I've had my current CD player since December 1998 and it still works fine though I rarely use it nowadays.

Anonymous said...

Steve, I had a look at a clip of the Tomorrows World cd demonstration (more like record industry propaganda to get us into a new format and buy the same old stuff all over again if you ask me) - at
https://www.youtube.com/watch?v=bMp1pSVxoqw

As you can see, there is no jam. It would appear thats a myth; perhaps you got mixed up with another programme (theres a clip from Breakfast tv of someone spreading honey on a cd).

Colin, I am amazed you've had the same working cd player for so long - I find they go wrong quite easily. The first time I tried to get one fixed the geezer in the shop told me to throw it away as it was cheaper just to buy a new one.
No wonder we're living through an eco-catastrophe.

-sean

Steve W. said...

Sean, Pete and Colin, I have a feeling I may be misremembering a comedy show that sent up the claims about CDs and did it in the style of Tomorrow's World.

Paul, The Britishification of Marvel UK's books was always baffling to me, as it was precisely the fact that Marvel comics weren't like British comics which gave them their appeal.

Tim, Paul, KD and Charlie, I stuck with cassettes until the very late 1990s, when I finally gave in and got a CD player.

dangermash said...

I'm confused by the pic of the Vision on the front off Spider-Man. Surely he didn't have his own strip? Was there a sixth strip that was left off the cover?

dangermash said...

Or maybe there were six strips and somebody drew six circle so on the cover forgetting that Spider-Man was one of the six?

Steve W. said...

According to the blurb at the top of the cover, there are seven strips in that issue, so I would assume the Vision features in the seventh. I wonder if it's a Marvel Team-Up tale that features Spidey and the Vision?

Charlie Horse 47 said...

Chaps! Do I have the oldest CD Player that (I assume) still works? I bought mine in 1988! But I have not played a CD for 10 (?) years?

But... my son and I still do the vinyl now and then! Same receiver and turntable since 1985. All I had to do was buy a new needle a few years ago.

Threw out the tape player b/c the tapes had all more/less gone to sh%t after 20 - 25 years. It really hurt to do that b/c I really loved my 1983 college party tape. All the greats were on it: Culture Club, Soft Cell, Bowie, Duran Duran... Maybe just call it a British Invasion tape, lol.

Anonymous said...

I didn't even see or hear a CD till '87, when a bold feller showed it to some of us rubes. We thought it possibly supernatural in nature.
The song he played was "Here I Go Again" by Whitesnake. Ehhh.
A true Renaissance Man, that guy.
But cassettes were such a pain in the ass, rewinding and forwarding all the time and 8-tracks, yeesh.
Remember the cassette tape repair kit? A pencil! My Cheap Trick Dream Police tape went out like a warrior, having survived such combat for many years, and received an honorable burial.

M.P.

dangermash said...

That Spider-Man /Vision is a good shout Steve. Probably right.

Anonymous said...

M.P. is right (strange times we live in, eh?). You can see the needle on a record as it turns or the tape running through a cassette, but how does sound come out of those shiny silver discs? I too suspect sorcery.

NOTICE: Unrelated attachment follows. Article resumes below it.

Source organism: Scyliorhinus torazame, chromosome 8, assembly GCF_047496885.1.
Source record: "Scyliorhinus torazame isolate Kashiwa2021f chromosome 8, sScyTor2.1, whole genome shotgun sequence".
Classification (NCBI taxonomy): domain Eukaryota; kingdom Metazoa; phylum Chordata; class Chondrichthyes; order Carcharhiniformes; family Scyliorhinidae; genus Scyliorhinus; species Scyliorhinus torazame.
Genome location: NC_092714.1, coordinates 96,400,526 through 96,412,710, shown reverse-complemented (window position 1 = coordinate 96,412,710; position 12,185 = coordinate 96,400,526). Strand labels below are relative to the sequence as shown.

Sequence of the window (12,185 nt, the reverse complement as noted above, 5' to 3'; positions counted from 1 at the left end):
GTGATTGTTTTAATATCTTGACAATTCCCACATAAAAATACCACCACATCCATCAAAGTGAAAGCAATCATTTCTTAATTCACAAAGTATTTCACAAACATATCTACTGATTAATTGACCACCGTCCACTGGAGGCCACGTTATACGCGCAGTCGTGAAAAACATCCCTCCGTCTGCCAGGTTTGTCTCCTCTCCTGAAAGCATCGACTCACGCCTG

-sean

Dougie said...

I think the Vision strip was a Marvel Spotlight-style story by Scott Edelman and Herb Trimpe from the 1976 Avengers annual with Nuklo and Living Laser. Might've featured Whirlwind?

I don't remember the Mimic/ Beast story from Englehart's Hulk run being reprinted in MWOM. Neither the Mimic not the furry Beast had appeared in the UK at that time so I'm dubious about that.

Colin Jones said...

So Kieran Prenderville never used any jam in the CD demonstration - but Wikipedia says he did so don't trust Wikipedia, kids. I couldn't actually remember any jam being spread on the CD but I assumed Steve had a better memory than me :)

But jam or no jam the CD demonstration was a memorable event anyway because Tomorrow's World was actually showing something we'd all be using in the future. Usually Tomorrow's World would demonstrate some amazing gadget which was never heard of again.

Charlie Horse 47 said...

M.P - you dig Cheap Trick??? DId you grow up in northerh Illinois or Indiana??? They still do little city summer fests around Chicago land (well... they did two years ago).

Steve W. said...

Colin, I'm still waiting for 12" laser discs to catch on, like Tomorrow's World said they would.

Dougie, thanks for the Vision info. Thinking about it, I don't remember that Beast/Hulk cover ever appearing on the front of MWOM, so you're probably right about the story never having featured in that comic.

Anonymous said...

Charlie, I ain't from Indiana, (Iowa, originally) but I'm a Cheap Trick man all the way. My brother too. Ever since my older sister bought one of their 8-tracks around...maybe '80.
We're mid-westerners, and we like our Cheap Trick, Bob Seger and Bachman Turner Overdrive.
They are the Holy Trinity. And ACDC. (We love Mellencamp too. My brother thinks he's God.)
We no longer have mullets (most of us), but to these sacred things we are loyal.
I knew a guy once who met Robin Zander, and got his autograph!
A strange light hovered around his head, as if he had been in the presence of...something beyond mortal comprehension.
You're from around Chicago, ain't ya Charlie? Now, some dang good bands came outta there.

M.P.

Anonymous said...

Sean-
Ha!
Yes, the compact disc is the Devil's doorknob.

M.P.

Charlie Horse 47 said...

MP - To show the breath and depth of Indiana/Illinois musical contributions, LOL...

Smashing Pumpkins, Styx, Chicago

Micheal Jackson from my hometown of Gary

Muddy Waters lived a few blocks from my current domicile (Had to get out of Chicago)

Hoagy Carmichael - Show me a kid who can't play "Heart and Soul" on the piano???

If I was forced to choose only one it'd be Hoagy. I really dig the scenes in "To Have and Have Not" with Bogey and Bacall where he plays "How little we know"... Only special affect he needed was a toothpick. Bogey with his cig... too cool.

Redartz said...

Ok, have to jump in on the CD discussion. Have a working player from 2000, iirc. Parted with all my vinyl just before it got hot again. Did keep my working vintage 1983 Sansui turntable, though- have it to my nephew who had started collecting vinyl.

Now it seems cassettes are staging a comeback; who would have suspected. As for CDs, I still buy them (often quite cheaply). Figure they could be the next format to enjoy a retro revival...

Steve W. said...

Redartz, I also still have a CD player I bought around the year 2000. I think it still works, although I've not tried using it for possibly a decade.

I'm afraid my love for cassettes was finally killed by my player eating one cassette too many. At last, after losing far too many valuable recordings, my patience snapped. As did the cassette's tape.